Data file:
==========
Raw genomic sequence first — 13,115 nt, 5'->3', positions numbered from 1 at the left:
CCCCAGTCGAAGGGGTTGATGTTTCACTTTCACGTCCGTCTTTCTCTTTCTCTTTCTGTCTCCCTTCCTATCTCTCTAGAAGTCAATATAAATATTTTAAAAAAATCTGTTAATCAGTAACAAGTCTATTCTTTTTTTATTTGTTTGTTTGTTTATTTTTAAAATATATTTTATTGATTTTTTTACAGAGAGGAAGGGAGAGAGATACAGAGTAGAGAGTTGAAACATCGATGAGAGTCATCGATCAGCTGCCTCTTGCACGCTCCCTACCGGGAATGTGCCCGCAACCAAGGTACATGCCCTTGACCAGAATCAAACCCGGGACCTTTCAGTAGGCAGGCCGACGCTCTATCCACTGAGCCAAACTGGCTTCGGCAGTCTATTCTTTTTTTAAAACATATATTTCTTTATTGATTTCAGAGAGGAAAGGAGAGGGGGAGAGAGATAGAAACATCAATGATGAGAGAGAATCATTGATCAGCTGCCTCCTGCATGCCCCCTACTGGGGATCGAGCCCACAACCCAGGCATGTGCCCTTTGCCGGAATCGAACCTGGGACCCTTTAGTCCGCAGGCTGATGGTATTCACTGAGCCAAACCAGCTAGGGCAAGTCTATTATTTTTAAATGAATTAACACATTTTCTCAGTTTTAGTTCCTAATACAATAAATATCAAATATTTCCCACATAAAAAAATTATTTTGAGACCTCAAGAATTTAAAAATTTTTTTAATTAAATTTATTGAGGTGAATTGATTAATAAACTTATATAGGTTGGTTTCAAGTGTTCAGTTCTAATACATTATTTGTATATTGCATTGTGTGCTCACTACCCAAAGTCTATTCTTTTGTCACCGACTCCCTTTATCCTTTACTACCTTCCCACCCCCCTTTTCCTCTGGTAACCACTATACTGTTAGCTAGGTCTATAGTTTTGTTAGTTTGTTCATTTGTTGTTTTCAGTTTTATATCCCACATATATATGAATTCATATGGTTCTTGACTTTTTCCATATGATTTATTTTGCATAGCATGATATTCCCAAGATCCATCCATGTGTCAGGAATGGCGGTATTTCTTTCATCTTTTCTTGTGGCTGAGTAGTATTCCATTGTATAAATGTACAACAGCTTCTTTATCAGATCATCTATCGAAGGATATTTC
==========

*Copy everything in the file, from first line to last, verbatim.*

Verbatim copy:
Raw genomic sequence first — 13,115 nt, 5'->3', positions numbered from 1 at the left:
CCCCAGTCGAAGGGGTTGATGTTTCACTTTCACGTCCGTCTTTCTCTTTCTCTTTCTGTCTCCCTTCCTATCTCTCTAGAAGTCAATATAAATATTTTAAAAAAATCTGTTAATCAGTAACAAGTCTATTCTTTTTTTATTTGTTTGTTTGTTTATTTTTAAAATATATTTTATTGATTTTTTTACAGAGAGGAAGGGAGAGAGATACAGAGTAGAGAGTTGAAACATCGATGAGAGTCATCGATCAGCTGCCTCTTGCACGCTCCCTACCGGGAATGTGCCCGCAACCAAGGTACATGCCCTTGACCAGAATCAAACCCGGGACCTTTCAGTAGGCAGGCCGACGCTCTATCCACTGAGCCAAACTGGCTTCGGCAGTCTATTCTTTTTTTAAAACATATATTTCTTTATTGATTTCAGAGAGGAAAGGAGAGGGGGAGAGAGATAGAAACATCAATGATGAGAGAGAATCATTGATCAGCTGCCTCCTGCATGCCCCCTACTGGGGATCGAGCCCACAACCCAGGCATGTGCCCTTTGCCGGAATCGAACCTGGGACCCTTTAGTCCGCAGGCTGATGGTATTCACTGAGCCAAACCAGCTAGGGCAAGTCTATTATTTTTAAATGAATTAACACATTTTCTCAGTTTTAGTTCCTAATACAATAAATATCAAATATTTCCCACATAAAAAAATTATTTTGAGACCTCAAGAATTTAAAAATTTTTTTAATTAAATTTATTGAGGTGAATTGATTAATAAACTTATATAGGTTGGTTTCAAGTGTTCAGTTCTAATACATTATTTGTATATTGCATTGTGTGCTCACTACCCAAAGTCTATTCTTTTGTCACCGACTCCCTTTATCCTTTACTACCTTCCCACCCCCCTTTTCCTCTGGTAACCACTATACTGTTAGCTAGGTCTATAGTTTTGTTAGTTTGTTCATTTGTTGTTTTCAGTTTTATATCCCACATATATATGAATTCATATGGTTCTTGACTTTTTCCATATGATTTATTTTGCATAGCATGATATTCCCAAGATCCATCCATGTGTCAGGAATGGCGGTATTTCTTTCATCTTTTCTTGTGGCTGAGTAGTATTCCATTGTATAAATGTACAACAGCTTCTTTATCAGATCATCTATCGAAGGATATTTC